Tree Free Paper

There are several alternatives that have been produced as a substitute for trees in the making of paper, including Kenaf and hemp. 

Kenaf is ready to be harvested in five months and grows 12-18 feet.  It yields up to five times more than the trees popularly used in the production of paper. Further, it grows so close together that it crowds out weeds, which means that herbicides aren’t needed. Insecticides arent’t needed either. It takes less energy to produce the pulp from this option, as well.

Hemp may be a relatively sustainable option in some places, but the US has a ban on the crop. Therefore, anyone wanting to use it to make paper in the US has to important it from Canada or Europe. Importing the material adds shipping and packaging to the carbon footprint. 

Another option is Ag-residue, which refers to the leftovers and byproducts of agricultural crops used for other purposes. This is a great way to make use of material that would otherwise be wasted.

Unfortunately these options remain costly and are not yet mainstream.

Additional Factors for Choosing Eco-Friendly Printer Paper

If your head isn’t already spinning, let me add a few more things to consider when you’re weighing your options for an eco-friendly paper product.

Local Options

As in all material, the distance that the material for production and the finished products travel are a part of the overall carbon impact.  It’s not always easy to trace the journey of a product before it’s manufactured, but it’s not too difficult to make a conscious effort to buy local when you have the option to do so.  Not everyone lives near a paper mill and can purchase local paper. But when possible, choose the closer option!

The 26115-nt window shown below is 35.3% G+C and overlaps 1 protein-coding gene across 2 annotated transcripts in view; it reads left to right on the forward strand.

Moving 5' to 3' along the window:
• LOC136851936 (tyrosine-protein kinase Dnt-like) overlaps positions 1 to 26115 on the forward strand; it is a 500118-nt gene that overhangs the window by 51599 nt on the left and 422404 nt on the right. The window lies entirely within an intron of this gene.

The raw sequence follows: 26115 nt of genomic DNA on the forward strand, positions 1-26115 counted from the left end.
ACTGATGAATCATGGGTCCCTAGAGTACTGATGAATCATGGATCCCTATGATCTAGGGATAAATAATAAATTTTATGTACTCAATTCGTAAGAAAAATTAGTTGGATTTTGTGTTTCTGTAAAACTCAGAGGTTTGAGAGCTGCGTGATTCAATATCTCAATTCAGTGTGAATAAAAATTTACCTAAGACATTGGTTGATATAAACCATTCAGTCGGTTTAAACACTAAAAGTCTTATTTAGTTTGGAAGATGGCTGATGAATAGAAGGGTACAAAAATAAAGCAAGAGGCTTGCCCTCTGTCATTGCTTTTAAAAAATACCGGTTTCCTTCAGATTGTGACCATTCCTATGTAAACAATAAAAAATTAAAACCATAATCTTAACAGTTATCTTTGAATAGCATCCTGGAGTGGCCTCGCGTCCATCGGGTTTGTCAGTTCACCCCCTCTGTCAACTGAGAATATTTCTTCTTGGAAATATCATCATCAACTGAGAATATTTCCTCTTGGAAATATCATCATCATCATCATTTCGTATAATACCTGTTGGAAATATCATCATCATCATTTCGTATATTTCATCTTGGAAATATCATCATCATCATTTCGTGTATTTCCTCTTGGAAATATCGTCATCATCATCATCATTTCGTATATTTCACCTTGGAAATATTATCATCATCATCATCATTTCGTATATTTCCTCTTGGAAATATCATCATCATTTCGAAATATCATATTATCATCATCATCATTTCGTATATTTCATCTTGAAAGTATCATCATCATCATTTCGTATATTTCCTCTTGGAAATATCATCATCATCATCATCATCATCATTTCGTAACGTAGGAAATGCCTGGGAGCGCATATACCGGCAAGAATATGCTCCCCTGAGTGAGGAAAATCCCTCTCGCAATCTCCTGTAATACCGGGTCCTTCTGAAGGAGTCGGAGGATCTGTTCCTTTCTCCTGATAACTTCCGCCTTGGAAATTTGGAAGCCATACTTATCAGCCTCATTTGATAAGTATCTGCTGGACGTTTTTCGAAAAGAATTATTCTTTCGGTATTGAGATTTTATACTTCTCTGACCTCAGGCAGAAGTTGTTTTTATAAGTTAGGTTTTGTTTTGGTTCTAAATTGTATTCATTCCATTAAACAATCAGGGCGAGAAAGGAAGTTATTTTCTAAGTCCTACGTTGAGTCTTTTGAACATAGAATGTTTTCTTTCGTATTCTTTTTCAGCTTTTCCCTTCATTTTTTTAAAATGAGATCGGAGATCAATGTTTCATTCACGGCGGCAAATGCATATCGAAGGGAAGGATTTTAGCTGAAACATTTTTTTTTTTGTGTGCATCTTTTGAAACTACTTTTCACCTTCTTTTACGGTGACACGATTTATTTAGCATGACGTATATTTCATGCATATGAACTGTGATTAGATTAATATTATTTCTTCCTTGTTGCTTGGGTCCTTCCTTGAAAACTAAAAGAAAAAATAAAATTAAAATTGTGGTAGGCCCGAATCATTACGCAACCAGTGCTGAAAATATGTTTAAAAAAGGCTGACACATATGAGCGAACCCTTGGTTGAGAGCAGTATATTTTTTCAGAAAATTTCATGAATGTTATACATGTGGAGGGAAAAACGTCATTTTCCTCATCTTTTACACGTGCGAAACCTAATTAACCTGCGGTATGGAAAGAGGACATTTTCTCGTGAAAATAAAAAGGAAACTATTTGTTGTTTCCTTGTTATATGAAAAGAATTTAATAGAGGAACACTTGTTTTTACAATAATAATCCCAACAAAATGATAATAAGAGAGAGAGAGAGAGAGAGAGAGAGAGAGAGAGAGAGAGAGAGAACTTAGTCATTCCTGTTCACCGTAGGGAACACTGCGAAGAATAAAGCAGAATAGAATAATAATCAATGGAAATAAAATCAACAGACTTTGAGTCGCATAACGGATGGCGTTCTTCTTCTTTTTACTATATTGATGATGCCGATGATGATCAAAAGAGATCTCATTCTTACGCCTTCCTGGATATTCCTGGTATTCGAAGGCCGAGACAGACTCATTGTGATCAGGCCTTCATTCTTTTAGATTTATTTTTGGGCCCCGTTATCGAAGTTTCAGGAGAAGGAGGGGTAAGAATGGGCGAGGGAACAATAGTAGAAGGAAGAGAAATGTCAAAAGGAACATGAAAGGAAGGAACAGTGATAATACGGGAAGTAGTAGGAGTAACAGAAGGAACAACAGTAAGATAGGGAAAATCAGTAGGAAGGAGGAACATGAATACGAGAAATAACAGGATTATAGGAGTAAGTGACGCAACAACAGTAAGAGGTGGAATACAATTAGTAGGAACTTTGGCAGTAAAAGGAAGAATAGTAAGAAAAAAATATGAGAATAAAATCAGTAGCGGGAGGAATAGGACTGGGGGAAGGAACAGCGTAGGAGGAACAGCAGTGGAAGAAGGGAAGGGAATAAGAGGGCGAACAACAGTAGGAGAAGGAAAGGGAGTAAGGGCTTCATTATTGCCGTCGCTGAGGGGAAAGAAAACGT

Other Considerations

Thinner paper uses less material, and therefore is a better option.  Additionally, paper that use chlorine-free processes are better for the environment. Chlorine-free processes usually result in a more-yellowed, less-pristine white for your paper.  If your business doesn’t require white paper, this is something you can consider choosing! 

Your Choice

That was a lot of information.  My conclusion is that there isn’t a perfect solution that works for everyone when it comes to choosing eco-friendly printer paper.  For me, I am seeking out a 100% post-consumer waste recycled paper that is from a US-based store. Your decision may not look the same, and that’s okay. What is important is that you are taking the time to think through the carbon impact of your options and select the one that is best for your circumstances.

And whatever you choose, be sure to recycle your paper! Unless it’s shredded. For shredded paper, you’ll have to check in with local recycling centers to see if anyone accepts it.

References: 

“FCS Certification, SFI Certification, and Recycled Content: What to Look for in a Packaging Partner.” (Jan 15, 2019). EcoEnclose. Retrieved from https://www.ecoenclose.com/blog/fsc-certification-sfi-certification-and-recycled-content-what-to-look-for-in-a-packaging-partner/.

“What is the Best Environmentally Friendly Copy Paper.” (n.d.) Kelly Connect. Retrieved from https://kelleyconnect.com/what-is-the-best-environmentally-friendly-copy-paper/.

“Words on Paper: Tree-Free or Recycled?” (May 4, 2005). E: The Environmental Magazine. Retrieved from https://emagazine.com/words-on-paper-tree-free-or-recycled/.